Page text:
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Posted Friday, November 30, 2012 7:52 AM
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Hi All,

I am a newbie in SQL Server and like exploring it. Currently i was working with some complex queries and happen to see there Execution Plan. I saw that there were some Clustered index which were 'ClusteredIndexSeek' and Some Clustered Index as 'ClusteredIndexScan'.

So my basic question is, how does the query analyzer decide when to used ClusteredIndexScan and when to used ClusteredIndexSeek.
Post #1391318
Posted Friday, November 30, 2012 8:04 AM
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Paul White's blog series will pretty much any question you could ever think of on this.
http://www.sqlservercentral.com/articles/SQL+Server+2008/71019/




For better, quicker answers on T-SQL questions, read Jeff Moden's suggestions.

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Post #1391333
Posted Friday, November 30, 2012 8:12 AM


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Seek when there's a SARGable predicate (<column> <comparison operator> <expression>) on the index key columns. Scan if there isn't. Very, very simplified, but that's the basics.


Gail Shaw
Microsoft Certified Master: SQL Server 2008, MVP
SQL In The Wild: Discussions on DB performance with occasional diversions into recoverability

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Post #1391351
Posted Friday, November 30, 2012 9:22 AM


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And the indexes have to be selective enough to be useful for a seek or you'll get scans. Same things apply to non-clustered indexes too.

For lots more detail on query tuning and execution plans, take a look at my books (listed below).


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Posted Friday, November 30, 2012 12:28 PM
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Grant Fritchey (11/30/2012)
And the indexes have to be selective enough to be useful for a seek or you'll get scans. Same things apply to non-clustered indexes too.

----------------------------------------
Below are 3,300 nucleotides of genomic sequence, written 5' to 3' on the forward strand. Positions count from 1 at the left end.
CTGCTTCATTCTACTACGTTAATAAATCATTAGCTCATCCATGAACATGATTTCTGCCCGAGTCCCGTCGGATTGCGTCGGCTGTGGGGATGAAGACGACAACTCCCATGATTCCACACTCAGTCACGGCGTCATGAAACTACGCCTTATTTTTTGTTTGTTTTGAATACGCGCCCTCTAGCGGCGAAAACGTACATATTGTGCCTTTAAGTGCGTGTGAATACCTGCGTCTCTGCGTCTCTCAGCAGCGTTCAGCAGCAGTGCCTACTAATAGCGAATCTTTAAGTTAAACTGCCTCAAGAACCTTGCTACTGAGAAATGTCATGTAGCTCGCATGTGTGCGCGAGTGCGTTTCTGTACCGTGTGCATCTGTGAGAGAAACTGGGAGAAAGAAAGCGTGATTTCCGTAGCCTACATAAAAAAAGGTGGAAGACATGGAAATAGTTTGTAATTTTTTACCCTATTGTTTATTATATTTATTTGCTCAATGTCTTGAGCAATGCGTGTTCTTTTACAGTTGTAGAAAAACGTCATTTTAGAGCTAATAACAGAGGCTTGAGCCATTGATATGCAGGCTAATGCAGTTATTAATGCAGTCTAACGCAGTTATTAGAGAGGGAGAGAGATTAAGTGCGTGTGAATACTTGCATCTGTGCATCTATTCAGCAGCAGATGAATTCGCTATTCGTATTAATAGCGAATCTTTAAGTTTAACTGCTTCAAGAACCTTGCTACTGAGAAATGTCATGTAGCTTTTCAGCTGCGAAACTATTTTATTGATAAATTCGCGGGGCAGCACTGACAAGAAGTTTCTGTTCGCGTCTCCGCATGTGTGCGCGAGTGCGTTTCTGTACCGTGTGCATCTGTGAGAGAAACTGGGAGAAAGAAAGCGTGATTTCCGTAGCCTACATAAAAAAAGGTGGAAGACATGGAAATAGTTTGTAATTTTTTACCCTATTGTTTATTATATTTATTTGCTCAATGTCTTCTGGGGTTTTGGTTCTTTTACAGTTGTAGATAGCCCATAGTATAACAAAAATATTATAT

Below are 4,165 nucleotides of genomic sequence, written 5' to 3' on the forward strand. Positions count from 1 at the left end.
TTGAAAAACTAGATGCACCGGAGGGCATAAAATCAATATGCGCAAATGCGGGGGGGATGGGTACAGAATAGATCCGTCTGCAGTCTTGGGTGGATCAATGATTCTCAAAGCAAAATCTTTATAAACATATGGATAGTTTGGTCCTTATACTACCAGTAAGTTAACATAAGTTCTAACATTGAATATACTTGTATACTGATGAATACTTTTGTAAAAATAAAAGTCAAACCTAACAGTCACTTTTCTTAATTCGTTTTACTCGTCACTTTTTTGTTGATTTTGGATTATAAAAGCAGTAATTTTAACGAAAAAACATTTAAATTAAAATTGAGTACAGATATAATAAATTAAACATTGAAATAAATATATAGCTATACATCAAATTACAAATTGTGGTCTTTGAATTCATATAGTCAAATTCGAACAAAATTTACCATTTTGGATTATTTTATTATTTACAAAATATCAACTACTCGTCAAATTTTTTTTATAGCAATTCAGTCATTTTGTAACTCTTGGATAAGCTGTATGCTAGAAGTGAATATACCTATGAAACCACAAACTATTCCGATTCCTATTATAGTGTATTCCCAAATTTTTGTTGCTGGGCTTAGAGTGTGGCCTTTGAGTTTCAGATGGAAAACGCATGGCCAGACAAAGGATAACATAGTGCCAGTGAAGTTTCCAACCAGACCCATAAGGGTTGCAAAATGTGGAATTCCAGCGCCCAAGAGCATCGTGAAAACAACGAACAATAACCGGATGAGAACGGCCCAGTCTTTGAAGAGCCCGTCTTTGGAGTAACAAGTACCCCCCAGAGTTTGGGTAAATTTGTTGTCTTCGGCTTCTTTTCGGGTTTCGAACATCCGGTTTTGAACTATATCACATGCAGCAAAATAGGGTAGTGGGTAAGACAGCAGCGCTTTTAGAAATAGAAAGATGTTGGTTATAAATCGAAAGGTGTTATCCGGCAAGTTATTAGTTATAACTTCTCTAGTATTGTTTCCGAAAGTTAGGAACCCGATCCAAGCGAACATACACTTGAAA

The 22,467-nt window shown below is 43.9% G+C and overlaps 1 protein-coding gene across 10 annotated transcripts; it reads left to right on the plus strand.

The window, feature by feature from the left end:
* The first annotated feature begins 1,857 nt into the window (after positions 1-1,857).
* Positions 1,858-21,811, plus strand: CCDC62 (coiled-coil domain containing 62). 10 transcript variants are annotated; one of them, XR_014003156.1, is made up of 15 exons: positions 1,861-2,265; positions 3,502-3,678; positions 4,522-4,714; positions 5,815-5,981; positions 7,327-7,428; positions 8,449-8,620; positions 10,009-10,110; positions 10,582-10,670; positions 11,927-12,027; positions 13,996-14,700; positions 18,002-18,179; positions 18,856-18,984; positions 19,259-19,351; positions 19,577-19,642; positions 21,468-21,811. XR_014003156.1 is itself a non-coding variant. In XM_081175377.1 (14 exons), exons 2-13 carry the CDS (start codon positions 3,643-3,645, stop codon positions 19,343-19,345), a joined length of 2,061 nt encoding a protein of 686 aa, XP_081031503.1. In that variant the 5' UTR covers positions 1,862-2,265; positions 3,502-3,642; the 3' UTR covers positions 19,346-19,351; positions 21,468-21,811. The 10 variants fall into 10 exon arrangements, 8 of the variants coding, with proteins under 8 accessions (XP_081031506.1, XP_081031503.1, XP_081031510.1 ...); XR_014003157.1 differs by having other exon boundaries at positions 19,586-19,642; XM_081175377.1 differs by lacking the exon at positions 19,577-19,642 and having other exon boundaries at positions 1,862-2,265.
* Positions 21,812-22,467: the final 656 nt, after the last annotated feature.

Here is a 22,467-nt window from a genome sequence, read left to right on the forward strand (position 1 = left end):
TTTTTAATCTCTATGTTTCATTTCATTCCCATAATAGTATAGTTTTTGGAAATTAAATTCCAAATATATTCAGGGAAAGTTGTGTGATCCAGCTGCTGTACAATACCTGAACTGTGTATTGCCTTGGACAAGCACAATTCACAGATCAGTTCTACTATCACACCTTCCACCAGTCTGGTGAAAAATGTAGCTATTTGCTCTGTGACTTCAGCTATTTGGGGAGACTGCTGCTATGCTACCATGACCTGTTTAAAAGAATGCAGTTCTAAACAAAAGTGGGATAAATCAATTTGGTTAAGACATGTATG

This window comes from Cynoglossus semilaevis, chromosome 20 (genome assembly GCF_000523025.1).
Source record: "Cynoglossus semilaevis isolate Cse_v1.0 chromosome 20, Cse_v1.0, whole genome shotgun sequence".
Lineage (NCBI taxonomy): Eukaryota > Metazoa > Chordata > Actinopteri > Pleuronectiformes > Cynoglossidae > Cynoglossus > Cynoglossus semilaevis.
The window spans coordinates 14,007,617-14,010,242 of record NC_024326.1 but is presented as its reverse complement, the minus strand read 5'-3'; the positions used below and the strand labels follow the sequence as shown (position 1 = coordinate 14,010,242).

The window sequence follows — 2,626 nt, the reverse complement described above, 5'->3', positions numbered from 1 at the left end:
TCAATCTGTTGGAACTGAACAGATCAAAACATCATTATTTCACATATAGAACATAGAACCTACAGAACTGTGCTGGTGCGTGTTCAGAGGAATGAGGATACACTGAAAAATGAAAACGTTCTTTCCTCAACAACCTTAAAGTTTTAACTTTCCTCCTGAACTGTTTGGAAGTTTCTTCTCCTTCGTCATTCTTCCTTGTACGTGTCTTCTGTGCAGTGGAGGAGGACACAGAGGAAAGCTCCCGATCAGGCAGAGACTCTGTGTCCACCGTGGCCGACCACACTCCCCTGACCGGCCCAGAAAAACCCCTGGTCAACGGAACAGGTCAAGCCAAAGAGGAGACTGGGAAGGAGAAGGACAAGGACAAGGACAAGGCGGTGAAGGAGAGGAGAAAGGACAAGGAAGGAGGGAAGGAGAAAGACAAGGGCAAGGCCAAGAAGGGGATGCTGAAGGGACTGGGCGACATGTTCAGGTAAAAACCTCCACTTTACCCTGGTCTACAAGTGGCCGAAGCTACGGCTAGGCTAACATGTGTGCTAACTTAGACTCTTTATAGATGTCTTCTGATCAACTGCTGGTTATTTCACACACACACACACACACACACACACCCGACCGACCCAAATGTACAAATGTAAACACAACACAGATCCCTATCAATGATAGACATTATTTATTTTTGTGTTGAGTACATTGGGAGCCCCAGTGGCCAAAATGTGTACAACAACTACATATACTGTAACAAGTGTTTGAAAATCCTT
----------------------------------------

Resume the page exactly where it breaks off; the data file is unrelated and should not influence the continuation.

For lots more detail on query tuning and execution plans, take a look at my books (listed below).



Not for clustered indexes. SQL can do a seek on a clustered index even if you're SELECTing 99% of the rows.


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Post #1391499
Posted Friday, November 30, 2012 12:49 PM


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ScottPletcher (11/30/2012)
Grant Fritchey (11/30/2012)
And the indexes have to be selective enough to be useful for a seek or you'll get scans. Same things apply to non-clustered indexes too.

For lots more detail on query tuning and execution plans, take a look at my books (listed below).



Not for clustered indexes. SQL can do a seek on a clustered index even if you're SELECTing 99% of the rows.


More correctly, not for any index that covers the query. A covering nonclustered index can and will be used for a seek up to 100% of the rows.



Gail Shaw
Microsoft Certified Master: SQL Server 2008, MVP
SQL In The Wild: Discussions on DB performance with occasional diversions into recoverability

We walk in the dark places no others will enter
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Post #1391515
Posted Saturday, December 1, 2012 10:38 PM


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Shadab Shah (11/30/2012)
So my basic question is, how does the query analyzer decide when to used ClusteredIndexScan and when to used ClusteredIndexSeek.

It will often consider both alternatives. It estimates the cost of each and chooses the one that appears cheapest (according to the model it uses). There are a number of detailed factors that affect the cost calculation, and overall plan selection, but that's a basic answer to your basic question.




Paul White
SQL Server MVP
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